Live Nation Ticketing is live. The bulk of the world’s largest promoter’s 10-year contract with Ticketmaster has expired and the company has now launched its in-house ticketing company.
“Anytime you have a major rollout, you hold your breath and hope there are no major glitches,” Live Nation CEO of global music Jason Garner tells Billboard. “We went live over the [holiday] break and I didn’t hear one complaint from anybody about the system.”
Garner admits the rollout was “pretty complex, only because we had a bunch of events that had to be transferred from Ticketmaster over to Livenation.com. The rollout went as flawlessly as we could have hoped. I think in general you’d have to call it a major success.”
The bulk of the events transferred from Ticketmaster to Livenation.com so far are club shows, as existing ticketing contracts remain in effect for most larger indoor venues. “What we went live with was our own venues, and no amphitheater shows are up yet,” Garner points out. “So it was a bunch of small club shows, which in many ways is more difficult because of the volume.”
Live Nation CEO Michael Rapino said in a presentation to investors today that the company has already sold more than 177,000 tickets at 52 of its own venues and expects to sell more than 40% of total tickets at livenation.com in 2009 compared with just 11% last year.
As the launch moves forward, Garner says the primary facet of Live Nation controlling its own inventory is flexibility. “Our goal is always to have a system built around being able to satisfy what the artists and fans want,” he says. “We realize in this economy the guy that gets creative and thinks outside the box on ways to create new revenue is going to win. It’s about creating new music products for the fan.”
The secondary market, as it does in all facets of the live music industry, is sure to play a major role, particularly as the amphitheater season looms. Though Garner declined to discuss specifics, he did say, “We’re now able to really work with artists to go out and capture secondary revenue and put it in the gross by controlling revenue. That can offset a lawn ticket going from $25 down to $20. We’re uniquely positioned in our amphitheaters because we own them and have access to so many different sources of revenue. That alone, with our own ticketing system, has given us a real flexible ability to meet the needs of this economy.”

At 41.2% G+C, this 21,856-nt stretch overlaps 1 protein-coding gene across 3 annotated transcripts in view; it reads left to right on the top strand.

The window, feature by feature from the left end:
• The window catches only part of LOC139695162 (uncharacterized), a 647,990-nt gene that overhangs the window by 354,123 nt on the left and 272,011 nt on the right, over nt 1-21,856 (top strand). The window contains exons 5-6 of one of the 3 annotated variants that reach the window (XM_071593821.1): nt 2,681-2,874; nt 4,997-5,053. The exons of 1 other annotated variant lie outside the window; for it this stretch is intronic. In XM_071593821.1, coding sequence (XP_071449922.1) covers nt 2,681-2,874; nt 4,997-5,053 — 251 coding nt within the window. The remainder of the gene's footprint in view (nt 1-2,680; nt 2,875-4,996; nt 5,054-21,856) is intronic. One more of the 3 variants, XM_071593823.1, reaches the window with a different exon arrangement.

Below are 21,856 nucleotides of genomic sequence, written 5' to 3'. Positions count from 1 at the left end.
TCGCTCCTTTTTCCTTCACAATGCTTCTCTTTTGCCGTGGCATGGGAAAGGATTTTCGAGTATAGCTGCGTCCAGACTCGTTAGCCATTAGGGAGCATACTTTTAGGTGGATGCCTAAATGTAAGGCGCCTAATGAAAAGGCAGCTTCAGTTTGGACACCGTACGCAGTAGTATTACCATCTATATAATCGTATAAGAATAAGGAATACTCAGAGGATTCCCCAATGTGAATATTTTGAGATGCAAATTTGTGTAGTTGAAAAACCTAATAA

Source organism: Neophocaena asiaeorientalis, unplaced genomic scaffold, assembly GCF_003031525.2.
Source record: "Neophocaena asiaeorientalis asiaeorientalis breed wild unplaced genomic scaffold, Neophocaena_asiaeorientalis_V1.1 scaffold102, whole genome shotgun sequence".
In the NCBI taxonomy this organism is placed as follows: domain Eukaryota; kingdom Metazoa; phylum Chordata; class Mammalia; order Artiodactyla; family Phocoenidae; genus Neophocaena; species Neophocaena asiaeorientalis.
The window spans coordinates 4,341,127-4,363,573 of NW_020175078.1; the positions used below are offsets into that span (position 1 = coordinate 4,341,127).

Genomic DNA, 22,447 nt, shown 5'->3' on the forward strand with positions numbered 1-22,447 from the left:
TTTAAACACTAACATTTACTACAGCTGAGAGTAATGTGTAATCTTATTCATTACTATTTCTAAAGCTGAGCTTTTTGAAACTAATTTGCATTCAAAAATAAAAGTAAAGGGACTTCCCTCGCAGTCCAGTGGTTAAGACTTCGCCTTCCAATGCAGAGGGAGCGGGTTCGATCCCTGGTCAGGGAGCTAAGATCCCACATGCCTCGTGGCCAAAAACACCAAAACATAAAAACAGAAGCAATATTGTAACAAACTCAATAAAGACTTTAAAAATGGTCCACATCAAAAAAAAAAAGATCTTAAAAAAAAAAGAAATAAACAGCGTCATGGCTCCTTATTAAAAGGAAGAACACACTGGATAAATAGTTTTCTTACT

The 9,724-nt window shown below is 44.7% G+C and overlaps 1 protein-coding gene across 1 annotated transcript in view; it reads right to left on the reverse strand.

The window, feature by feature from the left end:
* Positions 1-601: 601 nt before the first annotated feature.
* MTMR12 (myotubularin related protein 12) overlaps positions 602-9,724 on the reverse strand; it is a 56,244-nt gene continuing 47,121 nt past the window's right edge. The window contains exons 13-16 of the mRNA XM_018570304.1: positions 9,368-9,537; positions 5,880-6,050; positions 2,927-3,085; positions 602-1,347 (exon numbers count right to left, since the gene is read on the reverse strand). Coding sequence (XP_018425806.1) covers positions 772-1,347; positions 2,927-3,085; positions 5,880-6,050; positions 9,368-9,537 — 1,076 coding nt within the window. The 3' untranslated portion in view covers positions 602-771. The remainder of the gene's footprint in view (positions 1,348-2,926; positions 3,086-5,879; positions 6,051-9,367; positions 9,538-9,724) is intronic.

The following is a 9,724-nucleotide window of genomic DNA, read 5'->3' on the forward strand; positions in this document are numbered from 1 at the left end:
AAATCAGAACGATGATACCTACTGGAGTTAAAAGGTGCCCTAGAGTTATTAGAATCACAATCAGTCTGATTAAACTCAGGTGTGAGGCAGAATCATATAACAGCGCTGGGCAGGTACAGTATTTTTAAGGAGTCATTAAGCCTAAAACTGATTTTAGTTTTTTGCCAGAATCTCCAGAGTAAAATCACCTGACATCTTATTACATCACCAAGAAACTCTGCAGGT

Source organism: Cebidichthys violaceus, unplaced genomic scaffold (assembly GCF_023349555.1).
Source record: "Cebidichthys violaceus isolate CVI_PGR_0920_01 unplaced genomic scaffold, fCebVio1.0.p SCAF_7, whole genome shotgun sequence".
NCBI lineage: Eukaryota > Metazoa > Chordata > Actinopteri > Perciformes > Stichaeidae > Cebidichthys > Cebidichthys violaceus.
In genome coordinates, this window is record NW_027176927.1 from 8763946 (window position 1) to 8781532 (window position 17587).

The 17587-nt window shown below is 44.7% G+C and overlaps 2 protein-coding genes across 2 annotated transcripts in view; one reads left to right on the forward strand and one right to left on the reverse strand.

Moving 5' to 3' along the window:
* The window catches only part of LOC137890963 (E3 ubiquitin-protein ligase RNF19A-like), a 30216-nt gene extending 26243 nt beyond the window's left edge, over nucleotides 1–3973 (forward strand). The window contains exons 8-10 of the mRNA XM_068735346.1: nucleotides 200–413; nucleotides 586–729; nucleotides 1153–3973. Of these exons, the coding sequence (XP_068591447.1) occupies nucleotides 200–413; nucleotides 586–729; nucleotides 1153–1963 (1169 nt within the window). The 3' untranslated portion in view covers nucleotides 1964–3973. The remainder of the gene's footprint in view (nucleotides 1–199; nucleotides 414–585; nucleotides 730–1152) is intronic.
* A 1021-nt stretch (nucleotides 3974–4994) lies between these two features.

Live Nation, like the rest of the primary industry, seeks greater control of the secondary market and the revenues it generates. “There’s that opportunity to capture revenue that’s just escaping right now. The fact that there are millions and millions of dollars in revenues the artist isn’t seeing and the promoter isn’t participating in, when the artist and promoter are the only two invested parties in the show, that just doesn’t make any sense,” Garner says.
Another part of the plan is better conceived scaling of the house. “Through simple multiple scalings in the reserved section, coupled with VIP ideas and secondary options, it’s an easy mathematical equation that says you can offset a reduced lawn ticket by being a little bit smarter in how your price the reserved,” he says. “Its not anything revolutionary. Sports teams do it all the time.”
Garner touts the ability for fans to choose and view their seat locations at Livenation.com, similar to the airline industry. “It starts to give the fan a little more comfort that the system didn’t just pick a seat for them,” he says. “It’s incumbent on us to improve access to tickets, price them fairly and really create value in those lower priced levels so fans have access in this economy to the tickets they want.”
It is likely that more Live Nation tickets will be priced “all-in” as opposed to service charges being added on. “We’re trying to strip the structural rules off and say to artists, ‘How do you want to reach your fan? All-in price, status quo, a lower service charge on the lawn? We’re just trying to be real flexible and keep options open so we can serve artists,” Garner says.